Cowboy Dances

A collection of Traditional Western Square Dances By Lloyd Shaw

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Chapter U
The Round Dances
I T WAS the custom at the old-time dances to form the sets for a square and while the sets were on the floor to dance through two complete dances or tips. Then a round dance would be played. And it in turn would be followed by the two tips of another square.
The round dances were couple dances, the couples free moving over the floor as in the modern ballroom dance. But our grandmothers' couple dances were always special dances such as the polka, the schottische, or the varsouvianna, or mazurka.
In the barn dances of today, or the so-called old-time dances of today, the same custom usually prevails of two squares and then a round dance repeating through the eve­ning. But the round dance today is usually a one-step, or fox trot, or some modern dance. Only occasionally do they put in a real old-time round dance. The modern ''old-time dance" which we see advertised is often a transition and shows signs of breaking down into a completely modern-time dance, with perhaps one or two squares dragged into the evening. When such a group as that to which this book is addressed sets out to play with the genuine old-time dance, nothing but the old-time round dances should appear on the program. The modern should be completely taboo. Alternate your evenings if you will, one being completely modern and one completely old-time. Do not alternate the two in the program of any one evening.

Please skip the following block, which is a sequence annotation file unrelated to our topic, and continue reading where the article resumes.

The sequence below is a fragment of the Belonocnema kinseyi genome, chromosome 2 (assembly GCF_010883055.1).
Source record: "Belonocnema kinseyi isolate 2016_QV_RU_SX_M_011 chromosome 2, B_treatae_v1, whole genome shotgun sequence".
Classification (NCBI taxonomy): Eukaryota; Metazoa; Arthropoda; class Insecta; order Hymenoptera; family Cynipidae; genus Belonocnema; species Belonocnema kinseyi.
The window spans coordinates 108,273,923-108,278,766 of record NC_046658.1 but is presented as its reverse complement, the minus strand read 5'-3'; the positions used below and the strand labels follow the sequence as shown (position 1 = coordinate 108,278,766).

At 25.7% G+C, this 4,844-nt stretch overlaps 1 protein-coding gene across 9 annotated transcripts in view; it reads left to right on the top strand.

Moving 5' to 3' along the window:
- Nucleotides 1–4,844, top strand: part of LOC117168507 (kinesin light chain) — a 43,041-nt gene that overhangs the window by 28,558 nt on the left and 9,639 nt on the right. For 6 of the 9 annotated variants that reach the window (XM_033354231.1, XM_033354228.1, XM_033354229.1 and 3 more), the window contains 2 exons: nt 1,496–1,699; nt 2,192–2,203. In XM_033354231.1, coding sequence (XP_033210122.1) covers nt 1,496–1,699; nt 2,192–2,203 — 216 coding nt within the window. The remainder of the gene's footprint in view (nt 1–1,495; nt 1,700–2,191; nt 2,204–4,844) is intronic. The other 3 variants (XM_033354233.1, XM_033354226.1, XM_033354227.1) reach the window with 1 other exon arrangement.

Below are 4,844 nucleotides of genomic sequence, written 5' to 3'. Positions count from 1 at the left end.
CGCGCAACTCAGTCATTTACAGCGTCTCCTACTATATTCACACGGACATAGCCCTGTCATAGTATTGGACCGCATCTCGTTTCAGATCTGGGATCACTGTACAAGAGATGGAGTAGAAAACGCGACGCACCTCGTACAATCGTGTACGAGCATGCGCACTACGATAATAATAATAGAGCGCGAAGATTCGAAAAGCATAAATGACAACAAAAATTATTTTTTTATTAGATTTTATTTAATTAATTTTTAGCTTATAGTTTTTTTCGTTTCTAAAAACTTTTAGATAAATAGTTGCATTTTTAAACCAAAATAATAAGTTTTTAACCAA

Even if you are teaching a group of beginners, the round dances must be introduced early in the evening, perhaps only one or two of them the first evening, repeating each later in the program to make sure it is well learned. But the variety introduced by the round dances is essential to